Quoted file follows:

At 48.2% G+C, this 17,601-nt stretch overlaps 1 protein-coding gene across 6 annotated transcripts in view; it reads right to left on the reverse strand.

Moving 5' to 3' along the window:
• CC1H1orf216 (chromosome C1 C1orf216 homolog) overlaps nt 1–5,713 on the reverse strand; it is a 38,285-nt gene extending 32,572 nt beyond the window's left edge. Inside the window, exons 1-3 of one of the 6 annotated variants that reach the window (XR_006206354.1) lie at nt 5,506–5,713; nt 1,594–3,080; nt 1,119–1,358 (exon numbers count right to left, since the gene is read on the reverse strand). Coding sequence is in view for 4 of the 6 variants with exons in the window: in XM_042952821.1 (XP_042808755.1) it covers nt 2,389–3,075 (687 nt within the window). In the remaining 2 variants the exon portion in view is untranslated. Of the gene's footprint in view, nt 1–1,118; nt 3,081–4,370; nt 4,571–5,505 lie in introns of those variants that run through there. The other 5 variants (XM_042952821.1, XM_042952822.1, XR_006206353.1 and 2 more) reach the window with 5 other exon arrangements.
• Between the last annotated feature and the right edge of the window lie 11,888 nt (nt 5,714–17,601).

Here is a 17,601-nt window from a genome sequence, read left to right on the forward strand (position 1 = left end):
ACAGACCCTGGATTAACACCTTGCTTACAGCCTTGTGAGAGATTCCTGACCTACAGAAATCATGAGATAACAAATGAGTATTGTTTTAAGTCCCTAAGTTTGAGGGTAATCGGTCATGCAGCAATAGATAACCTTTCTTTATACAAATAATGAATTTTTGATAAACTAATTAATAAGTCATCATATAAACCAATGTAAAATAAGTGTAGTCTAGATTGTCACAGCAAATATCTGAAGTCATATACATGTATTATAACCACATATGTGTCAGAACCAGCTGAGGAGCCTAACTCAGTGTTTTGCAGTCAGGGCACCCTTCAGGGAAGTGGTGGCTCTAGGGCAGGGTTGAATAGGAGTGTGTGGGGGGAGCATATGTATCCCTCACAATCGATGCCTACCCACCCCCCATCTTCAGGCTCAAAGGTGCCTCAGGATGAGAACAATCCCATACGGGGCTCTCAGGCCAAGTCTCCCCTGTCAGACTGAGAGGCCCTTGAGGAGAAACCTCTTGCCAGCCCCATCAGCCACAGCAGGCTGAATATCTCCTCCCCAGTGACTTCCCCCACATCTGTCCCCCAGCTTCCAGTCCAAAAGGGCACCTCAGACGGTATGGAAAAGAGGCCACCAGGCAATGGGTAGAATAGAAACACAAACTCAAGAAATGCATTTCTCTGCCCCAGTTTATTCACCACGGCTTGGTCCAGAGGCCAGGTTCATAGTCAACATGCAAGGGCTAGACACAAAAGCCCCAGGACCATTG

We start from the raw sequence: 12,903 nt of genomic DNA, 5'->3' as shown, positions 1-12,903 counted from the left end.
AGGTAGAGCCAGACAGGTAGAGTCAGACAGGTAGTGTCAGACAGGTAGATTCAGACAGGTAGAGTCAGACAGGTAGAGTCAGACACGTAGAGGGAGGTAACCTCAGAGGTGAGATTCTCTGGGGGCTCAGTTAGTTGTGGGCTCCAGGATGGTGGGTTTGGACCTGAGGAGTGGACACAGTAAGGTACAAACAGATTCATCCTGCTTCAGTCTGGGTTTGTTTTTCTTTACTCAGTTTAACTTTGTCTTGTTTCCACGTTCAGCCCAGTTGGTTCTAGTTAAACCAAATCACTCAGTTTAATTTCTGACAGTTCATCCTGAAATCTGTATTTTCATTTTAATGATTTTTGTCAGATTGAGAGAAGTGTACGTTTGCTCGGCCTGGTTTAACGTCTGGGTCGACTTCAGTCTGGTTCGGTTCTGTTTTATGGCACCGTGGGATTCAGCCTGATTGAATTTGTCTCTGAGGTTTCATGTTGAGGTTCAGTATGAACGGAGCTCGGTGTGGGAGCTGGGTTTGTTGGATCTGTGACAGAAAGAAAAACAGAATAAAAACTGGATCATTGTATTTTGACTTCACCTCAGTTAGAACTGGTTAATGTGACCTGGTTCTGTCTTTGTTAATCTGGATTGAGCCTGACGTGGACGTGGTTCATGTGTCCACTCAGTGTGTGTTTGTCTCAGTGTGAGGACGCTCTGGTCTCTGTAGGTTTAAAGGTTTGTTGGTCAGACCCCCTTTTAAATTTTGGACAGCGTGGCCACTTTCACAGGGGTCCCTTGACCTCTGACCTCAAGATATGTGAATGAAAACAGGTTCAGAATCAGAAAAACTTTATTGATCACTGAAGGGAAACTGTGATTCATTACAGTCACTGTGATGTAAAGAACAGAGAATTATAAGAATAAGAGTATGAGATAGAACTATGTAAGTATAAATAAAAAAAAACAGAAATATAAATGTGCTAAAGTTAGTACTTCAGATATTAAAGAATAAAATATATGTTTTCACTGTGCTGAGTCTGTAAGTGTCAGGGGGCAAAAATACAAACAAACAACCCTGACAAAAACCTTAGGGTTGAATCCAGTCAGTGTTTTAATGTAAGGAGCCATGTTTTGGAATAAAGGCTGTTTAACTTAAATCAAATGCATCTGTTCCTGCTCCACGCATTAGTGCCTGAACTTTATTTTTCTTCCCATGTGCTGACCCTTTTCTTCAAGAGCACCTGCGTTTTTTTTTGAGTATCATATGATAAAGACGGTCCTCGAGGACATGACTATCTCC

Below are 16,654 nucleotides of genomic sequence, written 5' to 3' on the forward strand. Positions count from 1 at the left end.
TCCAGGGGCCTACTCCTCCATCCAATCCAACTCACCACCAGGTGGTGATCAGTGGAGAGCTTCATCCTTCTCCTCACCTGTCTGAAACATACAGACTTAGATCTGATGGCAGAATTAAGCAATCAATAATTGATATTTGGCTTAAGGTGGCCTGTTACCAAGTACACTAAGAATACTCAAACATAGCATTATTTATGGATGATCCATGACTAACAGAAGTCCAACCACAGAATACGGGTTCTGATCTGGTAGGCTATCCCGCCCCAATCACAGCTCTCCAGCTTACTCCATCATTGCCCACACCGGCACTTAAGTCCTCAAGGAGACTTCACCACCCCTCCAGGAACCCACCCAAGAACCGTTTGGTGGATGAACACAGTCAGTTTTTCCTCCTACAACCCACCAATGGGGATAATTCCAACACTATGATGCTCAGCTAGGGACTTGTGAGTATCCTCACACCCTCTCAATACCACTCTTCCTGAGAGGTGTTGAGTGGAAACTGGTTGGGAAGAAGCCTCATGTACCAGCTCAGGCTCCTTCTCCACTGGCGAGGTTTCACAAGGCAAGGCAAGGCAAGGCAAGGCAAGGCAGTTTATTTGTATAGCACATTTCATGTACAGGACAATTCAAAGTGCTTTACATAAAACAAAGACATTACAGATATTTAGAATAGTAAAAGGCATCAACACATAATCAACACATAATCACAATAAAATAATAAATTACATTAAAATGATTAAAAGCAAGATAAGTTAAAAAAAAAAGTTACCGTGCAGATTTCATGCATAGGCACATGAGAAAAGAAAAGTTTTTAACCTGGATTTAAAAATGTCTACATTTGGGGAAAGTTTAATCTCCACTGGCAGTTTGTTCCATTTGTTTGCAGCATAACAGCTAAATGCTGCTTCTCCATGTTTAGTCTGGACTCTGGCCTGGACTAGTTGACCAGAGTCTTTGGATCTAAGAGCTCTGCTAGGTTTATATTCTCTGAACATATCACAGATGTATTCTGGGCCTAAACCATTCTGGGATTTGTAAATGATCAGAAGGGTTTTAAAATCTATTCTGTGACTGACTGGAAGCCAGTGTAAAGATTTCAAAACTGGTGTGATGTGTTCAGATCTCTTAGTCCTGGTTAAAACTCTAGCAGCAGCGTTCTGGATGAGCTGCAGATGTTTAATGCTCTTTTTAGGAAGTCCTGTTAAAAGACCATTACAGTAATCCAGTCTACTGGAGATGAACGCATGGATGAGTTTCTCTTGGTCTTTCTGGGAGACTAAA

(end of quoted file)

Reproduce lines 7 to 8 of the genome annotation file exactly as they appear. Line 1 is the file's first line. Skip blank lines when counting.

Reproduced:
We start from the raw sequence: 12,903 nt of genomic DNA, 5'->3' as shown, positions 1-12,903 counted from the left end.
AGGTAGAGCCAGACAGGTAGAGTCAGACAGGTAGTGTCAGACAGGTAGATTCAGACAGGTAGAGTCAGACAGGTAGAGTCAGACACGTAGAGGGAGGTAACCTCAGAGGTGAGATTCTCTGGGGGCTCAGTTAGTTGTGGGCTCCAGGATGGTGGGTTTGGACCTGAGGAGTGGACACAGTAAGGTACAAACAGATTCATCCTGCTTCAGTCTGGGTTTGTTTTTCTTTACTCAGTTTAACTTTGTCTTGTTTCCACGTTCAGCCCAGTTGGTTCTAGTTAAACCAAATCACTCAGTTTAATTTCTGACAGTTCATCCTGAAATCTGTATTTTCATTTTAATGATTTTTGTCAGATTGAGAGAAGTGTACGTTTGCTCGGCCTGGTTTAACGTCTGGGTCGACTTCAGTCTGGTTCGGTTCTGTTTTATGGCACCGTGGGATTCAGCCTGATTGAATTTGTCTCTGAGGTTTCATGTTGAGGTTCAGTATGAACGGAGCTCGGTGTGGGAGCTGGGTTTGTTGGATCTGTGACAGAAAGAAAAACAGAATAAAAACTGGATCATTGTATTTTGACTTCACCTCAGTTAGAACTGGTTAATGTGACCTGGTTCTGTCTTTGTTAATCTGGATTGAGCCTGACGTGGACGTGGTTCATGTGTCCACTCAGTGTGTGTTTGTCTCAGTGTGAGGACGCTCTGGTCTCTGTAGGTTTAAAGGTTTGTTGGTCAGACCCCCTTTTAAATTTTGGACAGCGTGGCCACTTTCACAGGGGTCCCTTGACCTCTGACCTCAAGATATGTGAATGAAAACAGGTTCAGAATCAGAAAAACTTTATTGATCACTGAAGGGAAACTGTGATTCATTACAGTCACTGTGATGTAAAGAACAGAGAATTATAAGAATAAGAGTATGAGATAGAACTATGTAAGTATAAATAAAAAAAAACAGAAATATAAATGTGCTAAAGTTAGTACTTCAGATATTAAAGAATAAAATATATGTTTTCACTGTGCTGAGTCTGTAAGTGTCAGGGGGCAAAAATACAAACAAACAACCCTGACAAAAACCTTAGGGTTGAATCCAGTCAGTGTTTTAATGTAAGGAGCCATGTTTTGGAATAAAGGCTGTTTAACTTAAATCAAATGCATCTGTTCCTGCTCCACGCATTAGTGCCTGAACTTTATTTTTCTTCCCATGTGCTGACCCTTTTCTTCAAGAGCACCTGCGTTTTTTTTTGAGTATCATATGATAAAGACGGTCCTCGAGGACATGACTATCTCC